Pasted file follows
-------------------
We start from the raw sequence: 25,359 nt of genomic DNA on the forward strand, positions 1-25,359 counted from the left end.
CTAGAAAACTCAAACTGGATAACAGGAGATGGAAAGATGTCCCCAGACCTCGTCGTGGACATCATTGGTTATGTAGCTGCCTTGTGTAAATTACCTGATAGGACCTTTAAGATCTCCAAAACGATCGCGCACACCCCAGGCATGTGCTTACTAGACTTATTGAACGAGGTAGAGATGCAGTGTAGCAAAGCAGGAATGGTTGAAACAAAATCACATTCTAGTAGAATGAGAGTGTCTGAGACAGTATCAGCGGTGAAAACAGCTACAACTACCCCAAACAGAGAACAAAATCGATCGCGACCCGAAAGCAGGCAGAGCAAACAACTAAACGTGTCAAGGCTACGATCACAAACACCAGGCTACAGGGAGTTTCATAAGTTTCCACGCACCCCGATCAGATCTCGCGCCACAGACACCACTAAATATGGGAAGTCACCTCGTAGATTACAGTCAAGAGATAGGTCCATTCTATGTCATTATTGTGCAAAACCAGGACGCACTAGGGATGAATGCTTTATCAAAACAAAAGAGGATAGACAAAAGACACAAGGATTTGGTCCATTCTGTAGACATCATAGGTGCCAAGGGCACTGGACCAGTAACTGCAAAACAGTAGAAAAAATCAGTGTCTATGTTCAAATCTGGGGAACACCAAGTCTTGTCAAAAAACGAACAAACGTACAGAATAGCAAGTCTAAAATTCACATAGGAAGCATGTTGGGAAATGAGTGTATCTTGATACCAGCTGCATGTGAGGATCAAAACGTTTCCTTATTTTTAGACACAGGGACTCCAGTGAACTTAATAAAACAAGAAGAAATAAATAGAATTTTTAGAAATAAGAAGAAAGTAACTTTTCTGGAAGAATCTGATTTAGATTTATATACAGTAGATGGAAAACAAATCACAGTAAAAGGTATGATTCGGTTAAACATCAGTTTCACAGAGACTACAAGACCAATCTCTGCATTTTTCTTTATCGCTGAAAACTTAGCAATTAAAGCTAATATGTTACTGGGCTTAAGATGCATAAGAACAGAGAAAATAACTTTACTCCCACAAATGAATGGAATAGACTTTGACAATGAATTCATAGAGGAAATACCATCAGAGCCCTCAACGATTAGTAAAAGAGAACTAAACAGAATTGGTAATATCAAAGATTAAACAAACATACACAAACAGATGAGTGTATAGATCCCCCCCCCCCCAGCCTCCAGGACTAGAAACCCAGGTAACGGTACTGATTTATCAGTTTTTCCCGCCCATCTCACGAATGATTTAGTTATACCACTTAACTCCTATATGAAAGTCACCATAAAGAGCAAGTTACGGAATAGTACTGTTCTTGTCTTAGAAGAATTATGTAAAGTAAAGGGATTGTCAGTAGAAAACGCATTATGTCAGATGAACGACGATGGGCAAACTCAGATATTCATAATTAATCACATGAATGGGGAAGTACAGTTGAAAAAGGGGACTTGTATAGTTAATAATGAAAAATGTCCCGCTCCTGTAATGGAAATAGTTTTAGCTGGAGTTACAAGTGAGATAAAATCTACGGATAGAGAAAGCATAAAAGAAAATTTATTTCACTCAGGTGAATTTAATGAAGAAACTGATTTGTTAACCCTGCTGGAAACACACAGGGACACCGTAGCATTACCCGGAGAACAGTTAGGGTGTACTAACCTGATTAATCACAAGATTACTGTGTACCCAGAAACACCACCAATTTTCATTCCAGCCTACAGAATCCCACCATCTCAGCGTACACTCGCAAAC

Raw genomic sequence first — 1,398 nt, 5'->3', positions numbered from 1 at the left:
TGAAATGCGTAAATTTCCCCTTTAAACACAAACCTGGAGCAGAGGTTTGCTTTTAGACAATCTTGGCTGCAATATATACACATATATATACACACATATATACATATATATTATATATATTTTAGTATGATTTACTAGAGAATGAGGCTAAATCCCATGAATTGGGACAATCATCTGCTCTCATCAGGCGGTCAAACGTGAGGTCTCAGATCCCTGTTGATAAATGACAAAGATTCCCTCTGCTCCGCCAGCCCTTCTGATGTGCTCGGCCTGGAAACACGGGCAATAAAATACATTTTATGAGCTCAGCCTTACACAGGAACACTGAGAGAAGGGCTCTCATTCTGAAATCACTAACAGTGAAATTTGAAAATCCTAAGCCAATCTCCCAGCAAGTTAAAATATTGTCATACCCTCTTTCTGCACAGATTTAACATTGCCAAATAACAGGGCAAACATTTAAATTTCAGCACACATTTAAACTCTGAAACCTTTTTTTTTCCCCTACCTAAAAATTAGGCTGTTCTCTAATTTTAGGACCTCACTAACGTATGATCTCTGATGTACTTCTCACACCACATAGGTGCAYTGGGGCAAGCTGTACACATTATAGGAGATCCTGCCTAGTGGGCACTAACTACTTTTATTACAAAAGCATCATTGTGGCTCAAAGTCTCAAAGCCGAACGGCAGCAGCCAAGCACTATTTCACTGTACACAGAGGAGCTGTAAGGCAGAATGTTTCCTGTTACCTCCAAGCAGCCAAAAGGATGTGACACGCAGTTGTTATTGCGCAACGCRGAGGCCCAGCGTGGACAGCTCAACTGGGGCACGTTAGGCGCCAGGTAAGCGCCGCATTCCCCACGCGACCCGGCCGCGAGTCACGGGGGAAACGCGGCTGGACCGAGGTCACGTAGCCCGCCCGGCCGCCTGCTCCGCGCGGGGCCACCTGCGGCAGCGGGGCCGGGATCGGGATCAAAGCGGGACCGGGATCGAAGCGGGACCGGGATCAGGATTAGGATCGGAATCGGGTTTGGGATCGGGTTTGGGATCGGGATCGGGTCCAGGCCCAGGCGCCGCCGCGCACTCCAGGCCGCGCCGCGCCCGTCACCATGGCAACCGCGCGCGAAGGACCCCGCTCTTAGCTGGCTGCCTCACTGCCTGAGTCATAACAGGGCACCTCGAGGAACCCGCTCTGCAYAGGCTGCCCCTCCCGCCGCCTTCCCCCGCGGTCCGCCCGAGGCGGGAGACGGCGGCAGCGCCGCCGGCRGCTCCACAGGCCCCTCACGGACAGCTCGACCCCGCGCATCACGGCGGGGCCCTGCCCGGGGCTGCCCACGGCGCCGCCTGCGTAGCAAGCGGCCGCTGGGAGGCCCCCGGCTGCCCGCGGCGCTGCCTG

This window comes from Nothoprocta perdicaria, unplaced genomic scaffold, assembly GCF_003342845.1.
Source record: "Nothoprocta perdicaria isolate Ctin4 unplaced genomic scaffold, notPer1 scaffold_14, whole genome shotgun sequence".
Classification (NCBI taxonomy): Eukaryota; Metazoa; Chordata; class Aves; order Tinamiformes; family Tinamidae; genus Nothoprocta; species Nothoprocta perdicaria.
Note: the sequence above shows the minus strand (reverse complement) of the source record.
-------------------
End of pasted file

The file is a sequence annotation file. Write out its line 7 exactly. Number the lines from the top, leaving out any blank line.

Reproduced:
Classification (NCBI taxonomy): Eukaryota; Metazoa; Chordata; class Aves; order Tinamiformes; family Tinamidae; genus Nothoprocta; species Nothoprocta perdicaria.